Syria has reacted with anger to the Thursday visit of United States ambassador Robert Ford to Hama, accusing the US of meddling and damaging the country's security. Hundreds have fled the city ahead of Friday's planned demonstrations.
AFP - Syria accused the United States of meddling after the US ambassador visited the flashpoint city of Hama, where hundreds have fled fearing a crackdown ahead of anti-regime demonstrations on Friday.
"The presence of the US ambassador in Hama without previous permission is obvious proof of the implication of the United States in the ongoing events, and of their attempts to increase (tensions), which damage Syria's security and stability," the foreign ministry said in a statement.
"Syria warns against such irresponsible behaviour and stresses its determination to continue to take all measures that will bring back calm and stability to the country," it added after Robert Ford's visit.
Hundreds of people have fled Hama ahead of planned demonstrations Friday under the banner of "no to dialogue" with President Bashar al-Assad's regime, activists said.
They were headed for Salamiyah, some 30 kilometres (18 miles) to the southeast.
Syrian authorities have been trying to quell protests in Hama, traditionally a centre of opposition to the central government, and had positioned tanks on the main entrances to the city, except in the north.
The Syrian Observatory for Human Rights said that about 100 families -- or 1,000 people in total -- had left Hama, where it said Syrian troops had killed 25 civilians since Tuesday.
Observatory chief Rami Abdel Rahman said two civilians were killed on Thursday at Hama.
"Security forces shot them in the legs and then ran them over in their vehicle. They were fatally injured and died on the way to hospital," he said.
A senior US official, speaking on condition of anonymity, said Ambassador Ford visited the tense city to "make contact" with opposition leaders.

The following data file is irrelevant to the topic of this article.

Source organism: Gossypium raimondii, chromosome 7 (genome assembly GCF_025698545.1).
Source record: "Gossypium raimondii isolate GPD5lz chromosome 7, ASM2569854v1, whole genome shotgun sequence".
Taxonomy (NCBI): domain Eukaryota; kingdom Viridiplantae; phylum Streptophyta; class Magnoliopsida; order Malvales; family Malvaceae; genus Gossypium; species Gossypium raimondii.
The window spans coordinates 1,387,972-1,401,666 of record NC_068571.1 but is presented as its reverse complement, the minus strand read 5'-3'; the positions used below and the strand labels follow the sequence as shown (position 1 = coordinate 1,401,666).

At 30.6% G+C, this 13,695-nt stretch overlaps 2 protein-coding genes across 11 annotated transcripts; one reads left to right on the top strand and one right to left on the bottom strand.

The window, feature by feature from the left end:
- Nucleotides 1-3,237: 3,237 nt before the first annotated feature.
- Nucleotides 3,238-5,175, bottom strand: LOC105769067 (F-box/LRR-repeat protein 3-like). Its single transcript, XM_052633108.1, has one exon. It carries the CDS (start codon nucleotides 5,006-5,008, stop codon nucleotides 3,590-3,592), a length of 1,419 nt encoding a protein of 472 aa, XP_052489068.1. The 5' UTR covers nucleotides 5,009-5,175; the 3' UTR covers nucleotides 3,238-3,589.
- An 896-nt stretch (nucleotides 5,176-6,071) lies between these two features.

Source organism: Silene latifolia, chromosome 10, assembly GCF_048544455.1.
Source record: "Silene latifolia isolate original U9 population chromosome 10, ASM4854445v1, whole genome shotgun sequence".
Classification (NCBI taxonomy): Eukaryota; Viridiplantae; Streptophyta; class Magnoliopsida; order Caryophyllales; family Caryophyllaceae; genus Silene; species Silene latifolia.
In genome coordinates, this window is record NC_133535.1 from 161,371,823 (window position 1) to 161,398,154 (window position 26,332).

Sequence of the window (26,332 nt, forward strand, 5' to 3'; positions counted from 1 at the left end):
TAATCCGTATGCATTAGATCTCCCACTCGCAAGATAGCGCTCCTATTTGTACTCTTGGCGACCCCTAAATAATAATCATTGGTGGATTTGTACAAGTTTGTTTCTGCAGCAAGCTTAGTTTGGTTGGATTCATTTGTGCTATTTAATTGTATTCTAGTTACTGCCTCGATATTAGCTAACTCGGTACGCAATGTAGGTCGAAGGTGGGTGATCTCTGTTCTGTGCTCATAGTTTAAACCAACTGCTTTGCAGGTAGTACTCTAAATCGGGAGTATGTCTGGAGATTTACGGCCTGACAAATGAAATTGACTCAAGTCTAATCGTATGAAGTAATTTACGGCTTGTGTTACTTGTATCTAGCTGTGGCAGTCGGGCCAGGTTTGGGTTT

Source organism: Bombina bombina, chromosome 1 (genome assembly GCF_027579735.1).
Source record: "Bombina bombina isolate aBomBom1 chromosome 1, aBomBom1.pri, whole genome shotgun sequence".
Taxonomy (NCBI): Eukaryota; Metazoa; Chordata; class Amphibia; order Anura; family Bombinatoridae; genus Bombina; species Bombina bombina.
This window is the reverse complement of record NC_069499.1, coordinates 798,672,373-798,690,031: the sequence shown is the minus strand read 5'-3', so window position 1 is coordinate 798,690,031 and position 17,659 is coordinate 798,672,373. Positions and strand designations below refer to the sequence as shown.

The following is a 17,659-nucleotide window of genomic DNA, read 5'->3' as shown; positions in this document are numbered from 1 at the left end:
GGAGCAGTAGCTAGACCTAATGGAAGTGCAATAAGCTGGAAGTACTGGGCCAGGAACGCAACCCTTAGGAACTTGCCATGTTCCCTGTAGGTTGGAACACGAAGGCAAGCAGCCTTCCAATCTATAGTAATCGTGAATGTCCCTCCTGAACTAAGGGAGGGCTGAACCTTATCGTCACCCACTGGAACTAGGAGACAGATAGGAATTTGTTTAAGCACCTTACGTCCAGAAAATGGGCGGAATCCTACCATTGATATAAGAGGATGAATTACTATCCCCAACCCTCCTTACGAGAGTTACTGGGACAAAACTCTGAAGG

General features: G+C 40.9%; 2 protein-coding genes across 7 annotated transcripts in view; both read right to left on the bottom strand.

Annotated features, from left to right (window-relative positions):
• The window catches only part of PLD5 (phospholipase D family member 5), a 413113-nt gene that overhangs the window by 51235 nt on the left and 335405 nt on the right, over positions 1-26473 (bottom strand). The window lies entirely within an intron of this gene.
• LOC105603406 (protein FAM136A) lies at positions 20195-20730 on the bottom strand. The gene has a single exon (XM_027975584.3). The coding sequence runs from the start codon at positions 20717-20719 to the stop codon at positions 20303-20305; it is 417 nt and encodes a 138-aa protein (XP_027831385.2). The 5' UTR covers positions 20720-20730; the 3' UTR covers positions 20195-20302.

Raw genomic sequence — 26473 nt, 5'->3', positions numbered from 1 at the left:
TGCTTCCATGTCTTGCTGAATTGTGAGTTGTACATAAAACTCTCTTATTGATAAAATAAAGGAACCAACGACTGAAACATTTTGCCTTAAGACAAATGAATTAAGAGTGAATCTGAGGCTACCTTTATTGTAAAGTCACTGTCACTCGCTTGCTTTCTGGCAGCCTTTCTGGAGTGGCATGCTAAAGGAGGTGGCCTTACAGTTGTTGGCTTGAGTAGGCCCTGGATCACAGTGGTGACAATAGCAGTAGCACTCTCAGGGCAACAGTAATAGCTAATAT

Hama has been a symbol of opposition since the 1982 crackdown on a revolt by the banned Muslim Brotherhood against then-president Hafez al-Assad, father of the present leader, in which some 20,000 people were killed.
Al-Watan newspaper, which is close to the regime, said the situation in Hama was calm and that barricades erected in the streets by protesters had been dismantled.
The authorities had told demonstrators to avoid any confrontations and clear the streets so residents could go to work and to avoid what it called a "last resort" military operation, according to the newspaper.
It also said protesters were calling for the former governor to be reinstated, detained demonstrators to be freed, a pledge that the security forces would not intervene and a guarantee of freedom to demonstrate.
Last Friday, an anti-regime rally brought out half a million people in Hama, according to pro-democracy activists. The security services did not intervene and Assad fired the city's governor the next day.
Human rights activists said that anti-regime demonstrations took place overnight into Thursday in several towns in response to a number of pro-regime rallies held on Wednesday.
Residents of Hama and the central city of Homs staged a general strike ahead of Friday demonstrations, according to Abdel Rahman.
"Dialogue makes no sense if security forces do not pull out of the streets and the regime does not stop its violence against citizens," lawyer Anwar al-Bunni told AFP.
Rights groups say that more than 1,300 civilians have been killed and 10,000 people arrested by security forces since mid-March when the anti-government protests erupted.
UN chief Ban Ki-moon called on the Syrian president to make good on his promises.
"In Syria, meanwhile, the killing continues. This must stop," Ban said in Geneva.
"I call on the Syrian leadership to deliver on its commitments and to allow our UN humanitarian assessment team and the human rights fact-finding mission mandated by the Human Rights Council in.
"It's time to see progress here. We cannot go on like this."
Date created : 2011-07-08